"Licensed to Practice" begins with an 1891 shooting in Wheeling,
West Virginia, that left one doctor dead and another on trial for
his life. Formerly close friends, the doctors had fallen out over
the issue of medical licensing. Historian James C. Mohr calls the
murder "a sorry personal consequence of the far larger and
historically significant battle among West Virginia's physicians
over the future of their profession."
Through most of the nineteenth century, anyone could call
themselves a doctor and could practice medicine on whatever basis
they wished. But an 1889 U.S. Supreme Court case, "Dent v. West
Virginia," effectively transformed medical practice from an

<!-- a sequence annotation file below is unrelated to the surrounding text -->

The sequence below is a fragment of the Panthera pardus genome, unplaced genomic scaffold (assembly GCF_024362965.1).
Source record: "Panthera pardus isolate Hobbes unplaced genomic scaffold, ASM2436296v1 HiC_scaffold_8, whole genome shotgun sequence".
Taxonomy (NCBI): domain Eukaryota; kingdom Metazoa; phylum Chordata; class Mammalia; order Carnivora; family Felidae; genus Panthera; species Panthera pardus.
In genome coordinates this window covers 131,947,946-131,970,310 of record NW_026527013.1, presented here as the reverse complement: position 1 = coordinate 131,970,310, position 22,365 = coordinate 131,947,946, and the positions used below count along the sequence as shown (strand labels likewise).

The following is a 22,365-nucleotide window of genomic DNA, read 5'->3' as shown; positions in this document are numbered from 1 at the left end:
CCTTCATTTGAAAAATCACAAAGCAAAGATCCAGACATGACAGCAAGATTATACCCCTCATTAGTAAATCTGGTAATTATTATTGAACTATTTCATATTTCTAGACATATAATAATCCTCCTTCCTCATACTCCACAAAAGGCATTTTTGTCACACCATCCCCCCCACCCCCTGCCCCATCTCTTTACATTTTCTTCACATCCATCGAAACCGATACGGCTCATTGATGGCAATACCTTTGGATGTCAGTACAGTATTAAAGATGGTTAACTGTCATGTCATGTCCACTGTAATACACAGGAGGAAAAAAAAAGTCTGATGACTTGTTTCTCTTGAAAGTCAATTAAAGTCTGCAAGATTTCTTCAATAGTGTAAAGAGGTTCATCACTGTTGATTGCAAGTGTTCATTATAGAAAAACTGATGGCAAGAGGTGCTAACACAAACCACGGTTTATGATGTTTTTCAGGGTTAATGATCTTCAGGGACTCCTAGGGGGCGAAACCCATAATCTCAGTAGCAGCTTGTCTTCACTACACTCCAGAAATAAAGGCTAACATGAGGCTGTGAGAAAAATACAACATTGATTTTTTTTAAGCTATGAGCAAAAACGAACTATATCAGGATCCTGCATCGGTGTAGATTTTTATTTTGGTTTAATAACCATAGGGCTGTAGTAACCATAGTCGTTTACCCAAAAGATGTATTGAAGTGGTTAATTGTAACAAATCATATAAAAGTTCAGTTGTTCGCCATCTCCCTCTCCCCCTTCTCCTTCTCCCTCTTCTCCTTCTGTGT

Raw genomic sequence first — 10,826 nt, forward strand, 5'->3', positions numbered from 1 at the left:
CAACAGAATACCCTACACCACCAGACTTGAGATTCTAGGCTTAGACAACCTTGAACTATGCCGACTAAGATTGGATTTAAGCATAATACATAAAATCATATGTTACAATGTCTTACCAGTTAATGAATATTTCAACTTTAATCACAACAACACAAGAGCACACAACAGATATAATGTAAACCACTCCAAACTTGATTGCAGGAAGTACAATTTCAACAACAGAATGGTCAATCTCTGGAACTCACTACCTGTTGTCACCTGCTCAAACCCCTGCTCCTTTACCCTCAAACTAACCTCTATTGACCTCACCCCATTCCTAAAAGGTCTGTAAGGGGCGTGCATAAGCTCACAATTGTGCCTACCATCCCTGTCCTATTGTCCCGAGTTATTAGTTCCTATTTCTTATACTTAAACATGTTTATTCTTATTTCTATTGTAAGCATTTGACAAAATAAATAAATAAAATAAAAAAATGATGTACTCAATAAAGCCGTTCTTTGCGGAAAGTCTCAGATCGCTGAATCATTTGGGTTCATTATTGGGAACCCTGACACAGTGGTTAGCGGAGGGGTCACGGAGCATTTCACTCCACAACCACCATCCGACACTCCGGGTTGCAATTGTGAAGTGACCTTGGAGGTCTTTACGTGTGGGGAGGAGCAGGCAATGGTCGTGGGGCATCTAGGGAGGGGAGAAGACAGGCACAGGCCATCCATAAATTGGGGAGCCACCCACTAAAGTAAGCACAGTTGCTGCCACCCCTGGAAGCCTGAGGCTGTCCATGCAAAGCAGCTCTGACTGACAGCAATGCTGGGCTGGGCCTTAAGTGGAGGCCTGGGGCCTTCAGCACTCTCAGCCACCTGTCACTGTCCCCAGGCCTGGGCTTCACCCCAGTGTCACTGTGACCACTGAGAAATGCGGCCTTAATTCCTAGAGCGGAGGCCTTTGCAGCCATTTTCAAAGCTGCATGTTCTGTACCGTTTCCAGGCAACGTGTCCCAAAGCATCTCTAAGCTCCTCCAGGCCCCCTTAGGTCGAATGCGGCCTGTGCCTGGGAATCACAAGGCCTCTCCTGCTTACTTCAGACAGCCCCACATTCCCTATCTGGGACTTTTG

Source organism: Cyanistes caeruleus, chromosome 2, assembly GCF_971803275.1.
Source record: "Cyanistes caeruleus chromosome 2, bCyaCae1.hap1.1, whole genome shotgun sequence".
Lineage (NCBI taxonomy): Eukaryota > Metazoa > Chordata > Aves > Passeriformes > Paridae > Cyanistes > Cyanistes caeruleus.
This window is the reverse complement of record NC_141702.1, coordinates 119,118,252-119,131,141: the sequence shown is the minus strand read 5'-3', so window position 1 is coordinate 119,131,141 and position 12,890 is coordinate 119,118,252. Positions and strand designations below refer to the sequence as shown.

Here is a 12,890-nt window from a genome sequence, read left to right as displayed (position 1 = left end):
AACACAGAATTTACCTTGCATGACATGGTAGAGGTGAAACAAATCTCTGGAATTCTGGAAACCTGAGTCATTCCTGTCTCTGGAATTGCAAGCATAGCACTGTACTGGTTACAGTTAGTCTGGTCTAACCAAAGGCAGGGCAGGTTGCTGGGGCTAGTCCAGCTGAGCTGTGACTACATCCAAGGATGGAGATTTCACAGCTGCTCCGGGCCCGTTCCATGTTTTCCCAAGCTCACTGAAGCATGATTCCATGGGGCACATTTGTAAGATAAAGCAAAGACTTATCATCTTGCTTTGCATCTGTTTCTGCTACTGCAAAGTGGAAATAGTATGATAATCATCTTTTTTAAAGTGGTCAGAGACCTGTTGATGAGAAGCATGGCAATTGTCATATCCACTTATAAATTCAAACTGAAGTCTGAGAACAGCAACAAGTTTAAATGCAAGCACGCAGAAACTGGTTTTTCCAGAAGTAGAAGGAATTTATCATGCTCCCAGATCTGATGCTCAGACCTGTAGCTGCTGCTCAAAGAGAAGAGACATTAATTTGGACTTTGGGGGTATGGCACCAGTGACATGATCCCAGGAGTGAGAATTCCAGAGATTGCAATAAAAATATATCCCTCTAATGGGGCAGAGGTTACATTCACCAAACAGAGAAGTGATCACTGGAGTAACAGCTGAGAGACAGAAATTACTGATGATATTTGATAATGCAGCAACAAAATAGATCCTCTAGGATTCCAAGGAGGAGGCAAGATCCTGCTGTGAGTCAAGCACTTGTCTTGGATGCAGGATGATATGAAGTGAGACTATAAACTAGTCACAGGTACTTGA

unregulated occupation to a legally recognized profession. The
political and legal battles that led up to the decision were
unusually bitter--especially among physicians themselves--and the
outcome was far from a foregone conclusion.
So-called Regular physicians wanted to impose their own
standards on the wide-open medical marketplace in which they and
such non-Regulars as Thomsonians, Botanics, Hydropaths, Homeopaths,
and Eclectics competed. The Regulars achieved their goal by
persuading the state legislature to make it a crime for anyone to
practice without a license from the Board of Health, which they
controlled. When the high court approved that arrangement--despite
constitutional challenges--the licensing precedents established in
West Virginia became the bedrock on which the modern American
medical structure was built. And those precedents would have
profound implications. Thus does "Dent," a little-known Supreme
Court case, influence how Americans receive health care more than a
hundred years after the fact.
Johns Hopkins University Press
|Country of origin:
James C. Mohr
||Electronic book text
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